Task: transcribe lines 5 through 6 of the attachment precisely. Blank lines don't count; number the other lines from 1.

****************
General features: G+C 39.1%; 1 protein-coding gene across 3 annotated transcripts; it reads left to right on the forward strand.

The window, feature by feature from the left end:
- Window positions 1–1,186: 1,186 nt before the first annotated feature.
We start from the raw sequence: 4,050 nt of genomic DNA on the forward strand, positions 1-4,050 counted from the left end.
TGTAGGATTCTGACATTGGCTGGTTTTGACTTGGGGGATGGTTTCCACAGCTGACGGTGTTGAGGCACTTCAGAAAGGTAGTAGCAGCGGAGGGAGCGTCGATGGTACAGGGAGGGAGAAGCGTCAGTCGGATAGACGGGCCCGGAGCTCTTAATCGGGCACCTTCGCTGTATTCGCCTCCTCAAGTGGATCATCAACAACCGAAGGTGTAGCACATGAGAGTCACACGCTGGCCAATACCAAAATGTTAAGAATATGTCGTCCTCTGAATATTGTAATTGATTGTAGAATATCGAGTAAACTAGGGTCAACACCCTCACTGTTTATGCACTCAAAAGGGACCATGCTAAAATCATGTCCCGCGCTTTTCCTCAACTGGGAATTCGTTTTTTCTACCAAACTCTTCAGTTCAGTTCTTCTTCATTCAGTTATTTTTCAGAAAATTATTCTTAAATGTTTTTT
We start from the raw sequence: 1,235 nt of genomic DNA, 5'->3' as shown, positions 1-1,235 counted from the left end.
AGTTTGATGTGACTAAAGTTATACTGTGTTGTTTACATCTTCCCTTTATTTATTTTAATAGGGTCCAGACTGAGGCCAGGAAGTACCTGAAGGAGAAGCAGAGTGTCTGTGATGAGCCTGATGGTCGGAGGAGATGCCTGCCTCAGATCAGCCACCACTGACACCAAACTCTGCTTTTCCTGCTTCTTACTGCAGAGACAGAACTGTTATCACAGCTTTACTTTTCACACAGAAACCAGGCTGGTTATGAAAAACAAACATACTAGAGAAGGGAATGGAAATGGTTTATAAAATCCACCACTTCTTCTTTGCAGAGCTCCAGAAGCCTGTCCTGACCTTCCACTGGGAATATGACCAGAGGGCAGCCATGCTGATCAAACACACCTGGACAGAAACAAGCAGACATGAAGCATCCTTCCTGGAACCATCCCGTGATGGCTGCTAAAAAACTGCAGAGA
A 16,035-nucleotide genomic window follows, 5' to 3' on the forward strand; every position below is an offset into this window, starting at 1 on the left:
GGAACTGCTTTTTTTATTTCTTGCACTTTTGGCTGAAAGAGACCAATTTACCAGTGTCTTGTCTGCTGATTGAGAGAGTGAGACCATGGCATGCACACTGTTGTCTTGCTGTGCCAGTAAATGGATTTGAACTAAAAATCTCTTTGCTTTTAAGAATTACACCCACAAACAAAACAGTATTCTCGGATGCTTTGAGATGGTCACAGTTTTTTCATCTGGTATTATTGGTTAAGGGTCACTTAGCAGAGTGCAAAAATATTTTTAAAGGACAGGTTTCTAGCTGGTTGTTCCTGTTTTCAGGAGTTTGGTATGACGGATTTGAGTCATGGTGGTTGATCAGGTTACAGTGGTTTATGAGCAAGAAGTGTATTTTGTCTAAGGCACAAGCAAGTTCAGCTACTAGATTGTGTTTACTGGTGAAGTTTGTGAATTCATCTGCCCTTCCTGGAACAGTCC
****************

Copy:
TGTAGGATTCTGACATTGGCTGGTTTTGACTTGGGGGATGGTTTCCACAGCTGACGGTGTTGAGGCACTTCAGAAAGGTAGTAGCAGCGGAGGGAGCGTCGATGGTACAGGGAGGGAGAAGCGTCAGTCGGATAGACGGGCCCGGAGCTCTTAATCGGGCACCTTCGCTGTATTCGCCTCCTCAAGTGGATCATCAACAACCGAAGGTGTAGCACATGAGAGTCACACGCTGGCCAATACCAAAATGTTAAGAATATGTCGTCCTCTGAATATTGTAATTGATTGTAGAATATCGAGTAAACTAGGGTCAACACCCTCACTGTTTATGCACTCAAAAGGGACCATGCTAAAATCATGTCCCGCGCTTTTCCTCAACTGGGAATTCGTTTTTTCTACCAAACTCTTCAGTTCAGTTCTTCTTCATTCAGTTATTTTTCAGAAAATTATTCTTAAATGTTTTTT
We start from the raw sequence: 1,235 nt of genomic DNA, 5'->3' as shown, positions 1-1,235 counted from the left end.